Amid concerns that immigrants may present a threat to American society, recent research from The University of Texas at Austin indicates that immigrant teens are significantly less likely to engage in violent behaviors, crime and drug use than their U.S.-born counterparts.

The study, led by social work professor Christopher Salas-Wright and published in Social Psychiatry and Psychiatric Epidemiology, draws on U.S. demographic data to show that immigrant adolescents are statistically less likely than U.S.-born peers to be involved in an array of violent and delinquent behaviors — such as serious fights, drug selling and gun carrying — and less likely to use alcohol, marijuana and other illicit drugs.

“In recent years, as we have seen growth in the number of immigrants in United States, we have also witnessed rising concern that immigrants may present a threat to American society,” Salas-Wright said. “Our research adds to the growing body of evidence indicating that, despite experiencing adversity on multiple fronts, immigrants are substantially less likely than those born in the United States to be involved in antisocial and risky behavior.”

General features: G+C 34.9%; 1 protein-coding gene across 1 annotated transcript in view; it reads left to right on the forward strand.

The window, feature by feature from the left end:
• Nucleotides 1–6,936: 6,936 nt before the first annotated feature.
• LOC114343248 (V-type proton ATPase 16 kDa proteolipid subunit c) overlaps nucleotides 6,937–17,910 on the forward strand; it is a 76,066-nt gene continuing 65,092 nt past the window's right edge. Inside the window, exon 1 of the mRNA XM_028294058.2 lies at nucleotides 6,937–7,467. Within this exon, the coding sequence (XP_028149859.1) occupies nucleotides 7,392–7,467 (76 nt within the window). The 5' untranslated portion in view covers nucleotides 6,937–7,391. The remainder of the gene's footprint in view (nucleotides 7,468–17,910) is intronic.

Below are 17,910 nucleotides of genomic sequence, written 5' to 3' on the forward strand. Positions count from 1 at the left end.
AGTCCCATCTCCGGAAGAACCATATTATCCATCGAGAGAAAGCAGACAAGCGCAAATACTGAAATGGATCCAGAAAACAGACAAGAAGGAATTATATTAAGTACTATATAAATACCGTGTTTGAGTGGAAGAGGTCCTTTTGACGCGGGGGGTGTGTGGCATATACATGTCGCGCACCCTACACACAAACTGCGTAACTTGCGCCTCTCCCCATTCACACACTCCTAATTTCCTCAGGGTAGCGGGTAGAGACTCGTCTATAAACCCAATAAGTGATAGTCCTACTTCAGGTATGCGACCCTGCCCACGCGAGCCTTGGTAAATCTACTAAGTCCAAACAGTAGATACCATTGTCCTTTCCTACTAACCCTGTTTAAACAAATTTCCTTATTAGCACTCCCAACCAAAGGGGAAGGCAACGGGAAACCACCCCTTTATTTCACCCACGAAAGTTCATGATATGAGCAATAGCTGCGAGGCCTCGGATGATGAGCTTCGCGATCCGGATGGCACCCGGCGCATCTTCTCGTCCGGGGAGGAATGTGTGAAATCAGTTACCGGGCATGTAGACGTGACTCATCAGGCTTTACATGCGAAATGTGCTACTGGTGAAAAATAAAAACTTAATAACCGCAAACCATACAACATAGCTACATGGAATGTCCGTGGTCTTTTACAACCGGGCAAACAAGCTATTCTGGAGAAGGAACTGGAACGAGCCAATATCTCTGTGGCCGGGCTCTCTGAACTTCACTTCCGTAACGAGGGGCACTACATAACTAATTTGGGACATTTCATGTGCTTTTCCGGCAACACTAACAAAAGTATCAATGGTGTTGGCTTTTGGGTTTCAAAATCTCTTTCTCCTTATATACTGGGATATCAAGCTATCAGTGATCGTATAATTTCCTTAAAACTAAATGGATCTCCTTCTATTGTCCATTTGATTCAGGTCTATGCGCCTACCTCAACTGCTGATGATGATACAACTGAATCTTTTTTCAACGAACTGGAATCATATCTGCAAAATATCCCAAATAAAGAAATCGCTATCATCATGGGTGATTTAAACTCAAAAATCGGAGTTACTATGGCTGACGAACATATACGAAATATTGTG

Study findings also indicate that immigrant youths are more likely than U.S.-born peers to report cohesive parental relationships, positive school engagement and disapproving views with respect to adolescent substance use. When examining differences among immigrant youths, researchers found that violent behaviors and drug use were lower among those who had spent fewer than five years in the United States, and among those who had come to this country at age 12 or older. Approximately half of the immigrant adolescents self-identified as Hispanic, one-fifth as non-Hispanic white, and another fifth as non-Hispanic Asian.

The study was co-authored by Michael Vaughn of Saint Louis University’s School of Social Work, Seth Schwartz of the University of Miami and David Córdova of the University of Michigan.

“In light of our findings, efforts designed to support the well-being of immigrant teens may benefit from being particularly mindful of teens who immigrated early on in life and spent longer periods of time in the United States,” Vaughn said.

The study used nationally representative data from the National Survey on Drug Use and Health collected between 2002 and 2009. Analyses are based on self-reported questions from adolescents ages 12 to 17.

Study findings include:

  • Immigrant youths are 50 percent less likely to report binge drinking, drug use and drug selling than American-born youths.
  • Immigrants who arrived at age 12 or older are one-third as likely to have recently sold illegal drugs or used cannabis as youths born and raised in the United States.
  • Among older adolescents (ages 15-17), the odds of involvement in serious violent attacks and handgun carrying are 33 percent lower than among their U.S.-born peers.